Studio: Satelight / Studio Deen
Genre: Action, Adventure, Fantasy, Game, Magic, Shounen
Release: S1 (2013), S2 (2014)
The first time I saw Log Horizon, I just shrugged it off since it looked like another teenage ‘stuck-inside-an-MMORPG‘ anime a.k.a. Sword Art Online, which I really didn’t enjoy much. But after having watched it, I regret to say that I should have known that this was yet another masterpiece of Mamare Touno, renowned for his other work: Maoyuu Maou Yuusha! I guess that explains the RPG setting.
What’s unique about both is that he deviates from the cliched action-packed front-line battles, and focuses on the usually ignored development happening behind the scenes. In other words, world-building thru economics, politics, finance, business, even the micro and macro management of key societal functions. Being a business grad, this was quite a treat!
Summary: “By the 12th expansion pack of Elder Tale (a successful MMORPG with millions of patrons worldwide) called Novasphere Pioneers, thirty thousand Japanese gamers who are logged on at the time of the update suddenly find themselves transported into the virtual game world while donning their in-game avatars.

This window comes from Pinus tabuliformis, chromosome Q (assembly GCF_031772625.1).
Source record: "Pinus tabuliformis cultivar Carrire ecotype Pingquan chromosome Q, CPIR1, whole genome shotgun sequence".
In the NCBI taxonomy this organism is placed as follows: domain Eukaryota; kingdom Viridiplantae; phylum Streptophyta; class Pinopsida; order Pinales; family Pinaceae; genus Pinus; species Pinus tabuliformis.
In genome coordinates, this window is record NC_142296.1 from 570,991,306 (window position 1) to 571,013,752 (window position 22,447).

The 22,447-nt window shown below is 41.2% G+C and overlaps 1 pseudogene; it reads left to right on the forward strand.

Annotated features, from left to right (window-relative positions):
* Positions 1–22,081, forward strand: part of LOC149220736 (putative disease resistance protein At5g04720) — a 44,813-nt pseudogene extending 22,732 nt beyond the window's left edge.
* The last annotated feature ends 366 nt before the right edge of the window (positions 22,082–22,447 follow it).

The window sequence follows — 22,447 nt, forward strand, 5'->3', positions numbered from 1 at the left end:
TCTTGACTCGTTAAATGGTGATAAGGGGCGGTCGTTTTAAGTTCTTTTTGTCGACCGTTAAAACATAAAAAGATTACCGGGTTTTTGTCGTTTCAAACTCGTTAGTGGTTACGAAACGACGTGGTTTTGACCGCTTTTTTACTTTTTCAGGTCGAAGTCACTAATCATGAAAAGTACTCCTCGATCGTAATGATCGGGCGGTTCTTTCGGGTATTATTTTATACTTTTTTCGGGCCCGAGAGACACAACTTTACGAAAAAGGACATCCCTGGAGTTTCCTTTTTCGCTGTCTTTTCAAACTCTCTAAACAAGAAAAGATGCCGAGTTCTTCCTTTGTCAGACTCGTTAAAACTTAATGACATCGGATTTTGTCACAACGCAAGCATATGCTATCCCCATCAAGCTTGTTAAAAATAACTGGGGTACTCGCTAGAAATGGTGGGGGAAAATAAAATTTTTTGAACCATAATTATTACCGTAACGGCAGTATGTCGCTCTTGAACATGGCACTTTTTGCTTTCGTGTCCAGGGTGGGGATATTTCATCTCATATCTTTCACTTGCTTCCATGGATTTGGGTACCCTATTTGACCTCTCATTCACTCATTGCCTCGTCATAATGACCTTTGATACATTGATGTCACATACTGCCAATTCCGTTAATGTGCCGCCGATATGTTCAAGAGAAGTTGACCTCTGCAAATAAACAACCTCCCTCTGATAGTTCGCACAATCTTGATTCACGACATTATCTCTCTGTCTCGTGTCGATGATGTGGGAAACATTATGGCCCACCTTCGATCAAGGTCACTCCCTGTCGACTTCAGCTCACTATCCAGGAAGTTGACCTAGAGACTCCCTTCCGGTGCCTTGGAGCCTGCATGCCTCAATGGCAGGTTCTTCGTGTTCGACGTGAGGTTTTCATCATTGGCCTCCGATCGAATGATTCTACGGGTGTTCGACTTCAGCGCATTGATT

In the midst of the event, a socially awkward gamer named Shiroe, along with his friends, Naotsugu and Akatsuki, decide to team up so that they may face this world, which unfortunately has now become their reality, along with the challenges ahead of them.” -Wikipedia. Pretty cliche up to this point, yeah? Read further!
Emphasizing the 12th Expansion of the game indicates that this is not the world they used to know, and new unknown content has been implemented. This adds the mystery factor in the show that makes it unpredictable and interesting.
The main difference from all the other MMORPG anime I’ve watched is that when players here die in-game, they don’t die in real life here. They just respawn in the Cathedral. It doesn’t seem to make an impact at first, but that change does have crucial implications.